Wednesday, August 03, 2016

Brush with history: My father's photos of the May 19, 1946 Tokyo food demonstrations

My late father went to Tokyo as a member of the MacArthur Honor Guard at the beginning of the U.S. Occupation. He was, as I recall, experimenting with photography at the time and took many pictures. My wife and I are scanning some of photo albums, and I thought I'd share some pictures that might interest my reader(s).

Here are a few he took of a protest march from 1946.

The sign reads, I believe, "Establish Democratic People's Government"

A diary excerpt by Mark Gayn (collected in The Cold War: A History in Documents and Eyewitness Accounts, edited by Jussi M. Hanhimäki and Odd Arne Westad) describes the demonstrations as follows:
The political pot is boiling madly. [Prime Minister] Yoshida is still struggling to form a new cabinet. As fast as he picks his ministers, it is discovered that they are war criminals subject to purge. Meanwhile, the food rationing machinery has bogged down. In the far north the distribution of food is thirty days behind schedule; in Tokyo, twelve. There are street-corner rallies, parades, mass meetings of protest. On Tuesday, eight hundred people demonstrated before the palace, demanding to know what the emperor was eating. On Friday, there were eight "food demonstrations" in front of rationing stations. Yesterday, twenty. There is a steady stream of marching men past the Diet and the premier's residence.
The climax came today with a "Give Us Rice" mass meeting. By ten o'clock on this bright, warm morning, there were at least 60,000 people at the imperial plaza. They had put three trucks together, and mounted tables on them for the speakers' platform. The chairman was the head of the Transport Workers' Union. But the meeting was actually run by a hard-looking man in corduroy knickers and a sports jacket. This was Katsumi Kikunami, an editorial writer for the Asahi, head of the Newspaper Union, and founder of the huge Congress of Industrial Unions. Grimly, he introduced a succession of speakers--union leaders, political workers, and just plain people.
One of these was a housewife of thirty-five, slim and plain-looking and obviously undernourished. She came from a ward in which there has been no rice distribution in two weeks. She had a child strapped to her back, and as she denounced the police and the rationing officials, the child's wailing came clear and loud over the loudspeaker.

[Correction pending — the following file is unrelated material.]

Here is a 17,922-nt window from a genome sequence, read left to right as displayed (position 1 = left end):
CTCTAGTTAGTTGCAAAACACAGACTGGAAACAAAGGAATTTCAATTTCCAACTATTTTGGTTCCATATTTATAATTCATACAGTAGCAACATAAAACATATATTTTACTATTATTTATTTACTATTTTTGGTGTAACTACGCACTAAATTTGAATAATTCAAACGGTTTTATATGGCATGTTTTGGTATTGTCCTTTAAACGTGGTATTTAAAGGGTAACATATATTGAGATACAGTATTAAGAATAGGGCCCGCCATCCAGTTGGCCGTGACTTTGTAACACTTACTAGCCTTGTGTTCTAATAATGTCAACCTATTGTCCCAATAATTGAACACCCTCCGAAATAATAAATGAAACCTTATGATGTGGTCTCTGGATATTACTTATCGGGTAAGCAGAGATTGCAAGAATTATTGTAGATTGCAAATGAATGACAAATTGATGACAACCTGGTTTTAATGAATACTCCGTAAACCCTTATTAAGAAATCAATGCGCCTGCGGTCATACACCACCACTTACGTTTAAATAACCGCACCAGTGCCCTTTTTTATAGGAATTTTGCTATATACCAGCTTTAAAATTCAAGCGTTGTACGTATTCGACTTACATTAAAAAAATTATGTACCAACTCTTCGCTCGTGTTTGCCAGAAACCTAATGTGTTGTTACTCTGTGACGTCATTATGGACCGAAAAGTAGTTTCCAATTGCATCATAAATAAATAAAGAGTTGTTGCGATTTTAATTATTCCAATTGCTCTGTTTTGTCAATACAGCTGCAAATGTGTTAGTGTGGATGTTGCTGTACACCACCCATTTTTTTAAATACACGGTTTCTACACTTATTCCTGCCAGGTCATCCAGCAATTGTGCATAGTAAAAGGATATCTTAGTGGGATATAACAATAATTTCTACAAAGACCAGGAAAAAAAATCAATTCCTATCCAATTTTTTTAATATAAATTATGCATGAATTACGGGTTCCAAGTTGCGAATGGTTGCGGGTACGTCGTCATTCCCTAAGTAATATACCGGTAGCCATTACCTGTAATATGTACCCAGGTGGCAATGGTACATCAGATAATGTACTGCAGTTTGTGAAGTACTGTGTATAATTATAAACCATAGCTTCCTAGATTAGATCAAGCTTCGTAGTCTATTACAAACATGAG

But most of the speakers talked of politics. They demanded Yoshida's resignation, a Popular Front, a new cabinet including workers and farmers. "We must use the privileges we've gained since the war," cried Suzuki, editor of the Yomiuri, "One of them is the right to make revolutionary changes that will produce a democratic government. A one-day general strike will force Yoshida out!"
Tokuda was the last to speak. He wheeled around on the table top, pointed at the palace, and shouted: "We're starving. Is he?" He denounced Yoshida and the war criminals in the Diet, but he saved his sharpest barbs for the emperor. "Last week," he said, "we went to the palace and asked to see the emperor. We were chased away. Is it because of the emperor can say nothing but 'Ah, so. Ah, so?'" He mimicked the emperor. The crowd cheered wildly (...)
There's more in the book, including General MacArthur's response to the protests, which, as Gayn's diary suggests, were attended by ordinary people, labor leaders, and more radical left-wing elements. In Embracing Defeat: Japan in the Wake of World War II, John Dower argues that the Americans occupying Japan after the war "contributed unwittingly to the circumstances in which such radical activities flourished by deciding to promote political freedom and social reform without taking an active role in rehabilitating the economy." MacArthur's response to the demonstrations "chilled the popular movement," writes Dower, although "it certainly did not freeze it." Later on, Dower writes that eventually,
[i]n the summer of 1948, MacArthur reversed occupation labor policy by withdrawing the right to strike from public employees, who commonly were in the vanguard where miserable pay, layoffs, and radical unionism were concerned. Simultaneously, occupation authorities worked diligently behind the scenes to promote the emergence of a virulently anticommunist "democratization" (mindo) movement within organized labor.
By that time, however, my father, having been honorably discharged, was back in the U.S. and beginning the next chapter of his life. (Which also involved photography!)

My wife and I are scanning and organizing some of my late father's pictures from when he was in the MacArthur Honor Guard in postwar Japan. I'm not sure what camera he was using, but some of the pictures might be a bit out of focus.

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